Nigerian Minister of Agriculture praised as "a man on a mission to help Africa feed itself"
Note: Nigerian Minister of Agriculture Akin Adesina gave the breakfast keynote address this year at the World Food Prize Borlaug Dialogue (video of keynote here and press conference here). As a Borlaug Dialogue speaker, he also wrote a guest column for a special series featured through the Skoll World Forum, which also appeared on Forbes.com (link here).
From BBC News
|H.E. Akin Adesina accepts the Forbes Africa Person of the Year Award |
Dec. 3, 2013
Nigeria's Akinwumi Adesina named Forbes African of the Year
Nigerian Agriculture Minister Akinwumi Adesina has been named Forbes African of the Year for his reforms to the country's farming sector.
"He is a man on a mission to help Africa feed itself," said Forbes Africa editor Chris Bishop.
Analysts say Nigeria's economy has long been dominated by oil, while agriculture has been ignored, even though it supports far more people.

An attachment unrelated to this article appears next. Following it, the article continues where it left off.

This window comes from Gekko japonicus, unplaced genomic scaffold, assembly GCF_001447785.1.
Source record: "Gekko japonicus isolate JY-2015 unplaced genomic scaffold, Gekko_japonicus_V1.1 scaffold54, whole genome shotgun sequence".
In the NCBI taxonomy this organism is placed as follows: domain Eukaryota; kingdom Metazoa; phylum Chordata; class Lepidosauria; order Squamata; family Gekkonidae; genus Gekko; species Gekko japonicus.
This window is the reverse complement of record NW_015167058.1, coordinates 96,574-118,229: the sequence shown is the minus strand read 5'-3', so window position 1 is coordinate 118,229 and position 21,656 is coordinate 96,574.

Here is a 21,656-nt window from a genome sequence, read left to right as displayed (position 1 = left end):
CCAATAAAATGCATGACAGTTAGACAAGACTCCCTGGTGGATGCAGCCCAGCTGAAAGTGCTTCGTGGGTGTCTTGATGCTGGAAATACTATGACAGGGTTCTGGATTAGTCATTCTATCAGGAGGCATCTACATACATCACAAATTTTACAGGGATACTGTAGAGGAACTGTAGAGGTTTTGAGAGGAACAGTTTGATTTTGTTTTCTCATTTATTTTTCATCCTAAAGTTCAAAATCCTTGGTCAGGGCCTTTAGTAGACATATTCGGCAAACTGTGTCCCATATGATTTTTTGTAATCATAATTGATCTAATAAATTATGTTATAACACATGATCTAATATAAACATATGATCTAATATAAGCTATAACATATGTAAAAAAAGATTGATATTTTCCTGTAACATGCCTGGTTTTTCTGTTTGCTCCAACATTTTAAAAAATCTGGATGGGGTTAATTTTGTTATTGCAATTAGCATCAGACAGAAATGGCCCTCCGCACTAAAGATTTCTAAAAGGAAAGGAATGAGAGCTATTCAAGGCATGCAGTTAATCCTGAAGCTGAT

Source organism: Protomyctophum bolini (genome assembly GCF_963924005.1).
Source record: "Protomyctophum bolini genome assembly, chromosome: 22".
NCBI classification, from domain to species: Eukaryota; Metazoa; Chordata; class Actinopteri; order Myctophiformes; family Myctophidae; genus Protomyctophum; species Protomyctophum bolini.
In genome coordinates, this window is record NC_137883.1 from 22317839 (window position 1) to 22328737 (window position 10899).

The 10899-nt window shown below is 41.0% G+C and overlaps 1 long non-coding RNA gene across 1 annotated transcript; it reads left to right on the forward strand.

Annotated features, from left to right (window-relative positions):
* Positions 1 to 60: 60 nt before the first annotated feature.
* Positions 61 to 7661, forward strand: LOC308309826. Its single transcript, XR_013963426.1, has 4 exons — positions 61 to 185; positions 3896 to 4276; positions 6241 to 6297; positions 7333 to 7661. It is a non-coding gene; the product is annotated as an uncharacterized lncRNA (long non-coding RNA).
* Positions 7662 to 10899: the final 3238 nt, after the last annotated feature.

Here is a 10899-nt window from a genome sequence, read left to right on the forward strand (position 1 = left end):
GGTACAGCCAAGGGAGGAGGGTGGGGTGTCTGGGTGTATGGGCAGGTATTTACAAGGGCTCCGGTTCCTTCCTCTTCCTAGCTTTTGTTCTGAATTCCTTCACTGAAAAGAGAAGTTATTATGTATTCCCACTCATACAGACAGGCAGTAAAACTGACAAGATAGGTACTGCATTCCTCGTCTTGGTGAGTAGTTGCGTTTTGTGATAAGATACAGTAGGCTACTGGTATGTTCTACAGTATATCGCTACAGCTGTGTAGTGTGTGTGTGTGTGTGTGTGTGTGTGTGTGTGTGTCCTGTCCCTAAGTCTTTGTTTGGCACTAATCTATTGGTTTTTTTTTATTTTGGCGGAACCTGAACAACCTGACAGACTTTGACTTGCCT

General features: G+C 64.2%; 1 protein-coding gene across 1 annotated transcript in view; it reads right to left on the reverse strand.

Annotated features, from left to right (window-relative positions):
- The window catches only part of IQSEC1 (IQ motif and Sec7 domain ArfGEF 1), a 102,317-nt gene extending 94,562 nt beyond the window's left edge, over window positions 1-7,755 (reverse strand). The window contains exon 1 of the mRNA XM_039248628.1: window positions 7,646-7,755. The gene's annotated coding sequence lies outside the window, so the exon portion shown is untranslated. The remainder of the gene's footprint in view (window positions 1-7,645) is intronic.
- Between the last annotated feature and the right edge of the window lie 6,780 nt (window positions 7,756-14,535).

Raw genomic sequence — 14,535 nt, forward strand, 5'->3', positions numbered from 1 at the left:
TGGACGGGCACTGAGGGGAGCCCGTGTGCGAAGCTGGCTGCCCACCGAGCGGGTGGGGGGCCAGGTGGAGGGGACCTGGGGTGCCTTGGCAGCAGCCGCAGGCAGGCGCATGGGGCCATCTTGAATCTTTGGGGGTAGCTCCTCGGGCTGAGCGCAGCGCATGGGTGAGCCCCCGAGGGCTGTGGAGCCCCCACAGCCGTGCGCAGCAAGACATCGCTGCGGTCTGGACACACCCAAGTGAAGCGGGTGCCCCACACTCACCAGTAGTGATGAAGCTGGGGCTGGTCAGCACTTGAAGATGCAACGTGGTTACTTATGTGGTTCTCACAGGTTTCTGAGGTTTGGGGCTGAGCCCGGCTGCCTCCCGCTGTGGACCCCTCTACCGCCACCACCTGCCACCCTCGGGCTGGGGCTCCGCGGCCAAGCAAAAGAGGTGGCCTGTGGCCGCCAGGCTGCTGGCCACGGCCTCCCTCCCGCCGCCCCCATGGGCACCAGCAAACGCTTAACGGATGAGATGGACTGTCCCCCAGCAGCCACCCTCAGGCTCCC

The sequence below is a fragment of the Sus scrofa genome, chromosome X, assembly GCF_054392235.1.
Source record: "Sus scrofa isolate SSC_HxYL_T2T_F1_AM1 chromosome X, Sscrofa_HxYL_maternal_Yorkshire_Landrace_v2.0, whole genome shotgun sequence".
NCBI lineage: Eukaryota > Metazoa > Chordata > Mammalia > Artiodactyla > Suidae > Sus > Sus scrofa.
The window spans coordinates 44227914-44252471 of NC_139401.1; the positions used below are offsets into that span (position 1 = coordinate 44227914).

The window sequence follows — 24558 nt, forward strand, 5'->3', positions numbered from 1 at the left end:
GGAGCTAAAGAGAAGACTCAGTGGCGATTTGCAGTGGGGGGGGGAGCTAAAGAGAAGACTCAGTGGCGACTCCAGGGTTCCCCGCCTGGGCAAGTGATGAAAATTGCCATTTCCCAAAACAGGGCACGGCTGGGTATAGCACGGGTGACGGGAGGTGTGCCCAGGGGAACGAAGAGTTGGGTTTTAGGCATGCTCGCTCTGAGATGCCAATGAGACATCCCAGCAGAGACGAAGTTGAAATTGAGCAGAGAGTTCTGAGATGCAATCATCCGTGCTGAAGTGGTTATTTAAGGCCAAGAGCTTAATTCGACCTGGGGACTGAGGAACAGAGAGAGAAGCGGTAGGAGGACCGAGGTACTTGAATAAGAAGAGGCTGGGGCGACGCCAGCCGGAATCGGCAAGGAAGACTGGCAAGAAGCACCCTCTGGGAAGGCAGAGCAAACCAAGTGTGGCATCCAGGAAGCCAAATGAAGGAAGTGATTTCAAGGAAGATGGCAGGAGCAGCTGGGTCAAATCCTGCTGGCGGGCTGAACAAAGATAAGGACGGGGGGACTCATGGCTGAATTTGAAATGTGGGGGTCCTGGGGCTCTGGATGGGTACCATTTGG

Mr Adesina said he wanted to help people become rich through farming.
"My goal is to make as many millionaires, maybe even billionaires, from agriculture as possible," he said in his acceptance speech.
Aliyu Tanko from BBC Hausa says Mr Adesina has introduced more transparency into the supply and distribution of fertiliser, which had previously been marred by massive corruption.
The minister has also urged Nigerians to grow more food crops, especially cassava.
In January, Mr Adesina announced a scheme to hand out 10 million mobile phones to farmers to "drive an agriculture revolution" so they can find out the latest market information.
The phones are also used to get vouchers for seeds and fertiliser.
However, our correspondent says this goal has not yet been achieved, noting there is no mobile network coverage in many rural areas.
The main opposition party criticised the scheme as a "mischievous vote-catching exercise".
Mr Adesina was chosen ahead of some of Africa's most prominent businesspeople: Aliko Dangote and Jim Ovia, also from Nigeria; South Africa's Patrice Motsepe; and Zimbabwe's Strive Masiyiwa.
Although their country is one of the world's biggest oil exporters, most Nigerians live in poverty, especially in rural areas.
Mr Bishop said he hoped the award would "encourage the rest of the continent to grow more of its own food".